The octopus is also seen as a sex symbol in Japan that takes advantage of its tentacles to make sexual advances on eight diving females. Some folktales tell about octopi transforming into men to seduce women. The Octopus symbol is also used to cure whooping cough. An octopus with seven legs is drawn on paper and pasted on the earthen stove to cure the cough. 

The Ainu and Shinto people of Japan relay the tale of Akkorokamui, a kind spirit that is half-human and half-octopus. It is said that this huge creature roams in the waters of Funka Bay in Hokkaidō and just like any octopus has the power of regeneration. Due to this, the Ainu people thought that Akkorokamui had healing powers and if you make offerings to Akkorokamui, it can cure your wounded limbs. 

A long time ago, octopuses were seen as mystical creatures in myths and legends. They were big, slimy creatures that roamed under the dark waters of the sea. This was also the reason why they were connected to negativity and the underworld.

According to Fiji mythology, there was once an octopus goddess. She lived peacefully on her land and didn’t disturb anyone. One day there came a mighty shark god who wanted to take over the goddess’ territory. The goddess was brave and strong. She fought against the shark God and defeated him.

She wound her arms around the shark and crushed him so hard that he started crying for mercy. After hearing his cries, the Goddess finally agreed to release him but she had a condition. She asked the Shark God to protect the people from attacking sharks and to make sure that no one gets injured or dies due to shark attacks. The shark agreed and was soon released by the goddess.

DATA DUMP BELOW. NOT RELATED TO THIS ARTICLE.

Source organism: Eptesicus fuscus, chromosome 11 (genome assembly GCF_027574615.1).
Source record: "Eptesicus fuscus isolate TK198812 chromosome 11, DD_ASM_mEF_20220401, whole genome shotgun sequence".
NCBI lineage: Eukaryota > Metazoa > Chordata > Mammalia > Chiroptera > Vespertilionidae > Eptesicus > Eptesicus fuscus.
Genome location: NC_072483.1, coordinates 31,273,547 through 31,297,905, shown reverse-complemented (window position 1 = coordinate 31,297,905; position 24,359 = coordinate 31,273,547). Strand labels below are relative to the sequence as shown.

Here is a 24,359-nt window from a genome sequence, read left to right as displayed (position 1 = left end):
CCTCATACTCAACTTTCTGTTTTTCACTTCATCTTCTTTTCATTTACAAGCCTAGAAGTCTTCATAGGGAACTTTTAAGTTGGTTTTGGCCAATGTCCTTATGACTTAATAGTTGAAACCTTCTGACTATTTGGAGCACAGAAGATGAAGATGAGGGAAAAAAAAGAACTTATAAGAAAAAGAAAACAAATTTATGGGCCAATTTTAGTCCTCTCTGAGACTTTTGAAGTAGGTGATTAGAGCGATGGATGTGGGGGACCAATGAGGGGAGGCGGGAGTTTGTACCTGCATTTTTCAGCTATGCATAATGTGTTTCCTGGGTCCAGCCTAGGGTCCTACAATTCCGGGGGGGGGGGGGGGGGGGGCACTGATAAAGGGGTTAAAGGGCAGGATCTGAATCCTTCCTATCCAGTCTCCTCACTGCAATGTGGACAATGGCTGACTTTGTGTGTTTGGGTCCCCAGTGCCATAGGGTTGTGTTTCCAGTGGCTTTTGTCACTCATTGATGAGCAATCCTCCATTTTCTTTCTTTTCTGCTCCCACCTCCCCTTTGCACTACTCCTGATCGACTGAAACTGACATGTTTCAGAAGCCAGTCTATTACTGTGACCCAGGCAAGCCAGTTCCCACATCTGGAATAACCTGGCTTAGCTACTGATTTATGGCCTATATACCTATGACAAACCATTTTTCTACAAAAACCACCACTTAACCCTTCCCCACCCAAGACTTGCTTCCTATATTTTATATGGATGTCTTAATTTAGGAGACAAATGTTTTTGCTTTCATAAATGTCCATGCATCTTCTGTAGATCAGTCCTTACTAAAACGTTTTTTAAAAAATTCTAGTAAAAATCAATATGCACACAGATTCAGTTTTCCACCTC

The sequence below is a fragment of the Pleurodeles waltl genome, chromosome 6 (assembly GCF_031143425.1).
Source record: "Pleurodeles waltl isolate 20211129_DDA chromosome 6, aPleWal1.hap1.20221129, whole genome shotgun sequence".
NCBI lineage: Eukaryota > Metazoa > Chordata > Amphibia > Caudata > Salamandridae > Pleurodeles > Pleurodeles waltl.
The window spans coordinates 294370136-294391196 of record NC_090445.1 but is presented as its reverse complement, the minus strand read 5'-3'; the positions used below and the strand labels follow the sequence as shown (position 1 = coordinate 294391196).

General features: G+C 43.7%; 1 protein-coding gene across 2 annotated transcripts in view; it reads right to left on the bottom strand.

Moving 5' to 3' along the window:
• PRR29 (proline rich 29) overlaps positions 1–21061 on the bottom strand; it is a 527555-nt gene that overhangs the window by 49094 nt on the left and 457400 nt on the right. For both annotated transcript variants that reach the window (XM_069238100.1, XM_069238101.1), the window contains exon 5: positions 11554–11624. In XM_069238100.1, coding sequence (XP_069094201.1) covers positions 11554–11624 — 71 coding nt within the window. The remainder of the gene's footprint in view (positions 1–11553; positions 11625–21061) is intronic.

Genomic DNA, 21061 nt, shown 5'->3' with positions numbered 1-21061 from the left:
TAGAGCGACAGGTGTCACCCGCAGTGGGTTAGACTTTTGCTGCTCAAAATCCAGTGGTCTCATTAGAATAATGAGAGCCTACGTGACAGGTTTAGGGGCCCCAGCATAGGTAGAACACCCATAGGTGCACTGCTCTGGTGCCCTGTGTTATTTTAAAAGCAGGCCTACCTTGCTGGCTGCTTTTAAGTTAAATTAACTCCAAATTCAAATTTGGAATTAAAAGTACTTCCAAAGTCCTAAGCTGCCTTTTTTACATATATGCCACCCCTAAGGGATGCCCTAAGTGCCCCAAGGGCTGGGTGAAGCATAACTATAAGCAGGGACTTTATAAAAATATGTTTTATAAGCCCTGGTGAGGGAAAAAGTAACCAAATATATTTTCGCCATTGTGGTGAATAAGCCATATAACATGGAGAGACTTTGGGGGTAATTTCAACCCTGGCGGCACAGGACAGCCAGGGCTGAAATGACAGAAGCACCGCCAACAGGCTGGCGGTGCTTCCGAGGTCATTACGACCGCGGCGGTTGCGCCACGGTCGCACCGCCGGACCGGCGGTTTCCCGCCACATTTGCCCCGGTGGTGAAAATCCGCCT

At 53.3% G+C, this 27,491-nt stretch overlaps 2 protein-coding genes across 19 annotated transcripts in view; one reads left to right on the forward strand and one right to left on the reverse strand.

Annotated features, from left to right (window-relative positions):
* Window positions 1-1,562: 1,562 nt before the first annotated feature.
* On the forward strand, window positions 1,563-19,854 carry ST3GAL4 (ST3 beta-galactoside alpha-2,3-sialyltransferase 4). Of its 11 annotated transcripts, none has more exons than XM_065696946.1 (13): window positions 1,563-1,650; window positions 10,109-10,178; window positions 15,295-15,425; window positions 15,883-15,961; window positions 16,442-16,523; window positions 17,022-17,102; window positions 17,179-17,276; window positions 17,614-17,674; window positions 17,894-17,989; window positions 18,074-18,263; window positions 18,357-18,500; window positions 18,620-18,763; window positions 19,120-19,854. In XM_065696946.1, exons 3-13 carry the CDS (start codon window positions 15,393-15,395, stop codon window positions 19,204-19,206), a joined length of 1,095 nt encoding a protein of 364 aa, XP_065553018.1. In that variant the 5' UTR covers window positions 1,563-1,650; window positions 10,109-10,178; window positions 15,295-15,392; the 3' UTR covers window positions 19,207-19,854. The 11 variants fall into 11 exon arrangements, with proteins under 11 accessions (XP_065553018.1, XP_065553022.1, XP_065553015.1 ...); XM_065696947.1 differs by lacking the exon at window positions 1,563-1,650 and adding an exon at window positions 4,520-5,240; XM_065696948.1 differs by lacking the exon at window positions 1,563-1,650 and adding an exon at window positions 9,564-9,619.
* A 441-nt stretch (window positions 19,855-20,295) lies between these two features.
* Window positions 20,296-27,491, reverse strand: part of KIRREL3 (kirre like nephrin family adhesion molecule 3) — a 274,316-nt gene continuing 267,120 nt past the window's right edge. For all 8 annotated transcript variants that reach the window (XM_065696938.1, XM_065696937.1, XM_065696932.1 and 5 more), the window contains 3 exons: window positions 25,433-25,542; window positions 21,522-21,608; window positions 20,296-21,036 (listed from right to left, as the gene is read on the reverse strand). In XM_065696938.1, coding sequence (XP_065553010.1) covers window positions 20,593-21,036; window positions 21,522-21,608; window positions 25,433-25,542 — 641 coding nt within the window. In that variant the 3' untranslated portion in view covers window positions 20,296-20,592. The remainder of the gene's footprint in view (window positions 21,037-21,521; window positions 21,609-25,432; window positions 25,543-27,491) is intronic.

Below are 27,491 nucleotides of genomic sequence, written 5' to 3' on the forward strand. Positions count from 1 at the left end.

Octopus In Various Religions

Most sea creatures are considered sacred in the Bible. This is because fish symbolizes Jesus Christ in Christian Art. However, the octopus is considered a nautical freak in the Bible. Despite this, for farmers, it was a sacred and divine creature because it disposed of the fishes in their nets. 

Octopus symbolizes mystery, fluidity, adaptability, fluidity, unpredictability, and flexibility. It is believed to be a lunar creature and gets affected by the waning and waxing of the moon and the tides.  

There is a story in Buddhism linked to octopus. There is a Buddist temple in Kyoto known as Tako Yakushi. According to a legend from the temple, there was a monk named Zenko who lived in the temple during the 13th century. Zenko’s mother was very ill and despite all the troubles he went through to cure her, his mother didn’t show any signs of improvement. He even brought his mother to the temple so that he can take better care of her.

One day, his mother told him that she really wanted to eat octopus meat that she ate when she was a little girl. She liked it so much that she believed if she ate it again she would be cured. However, Zenko was troubled by this because being a monk he cannot kill a sentient being and go against his teachings. 

After struggling for quite some time, the worry for his mother surpassed his conscience and he went to the market to get some octopus meat. As he walked back to the temple carrying the meat in hand, the villagers looked at him disparagingly and criticized him for eating octopus meat despite being a monk.

Hearing the words of the people, the monk felt extremely guilty and prayed for help to deal with his internal struggle. After the monk got back to his mother. He opened the box containing the octopus. However, to the surprise of Zenko and his mother, instead of the octopus the box was filled with 8 sutra scrolls.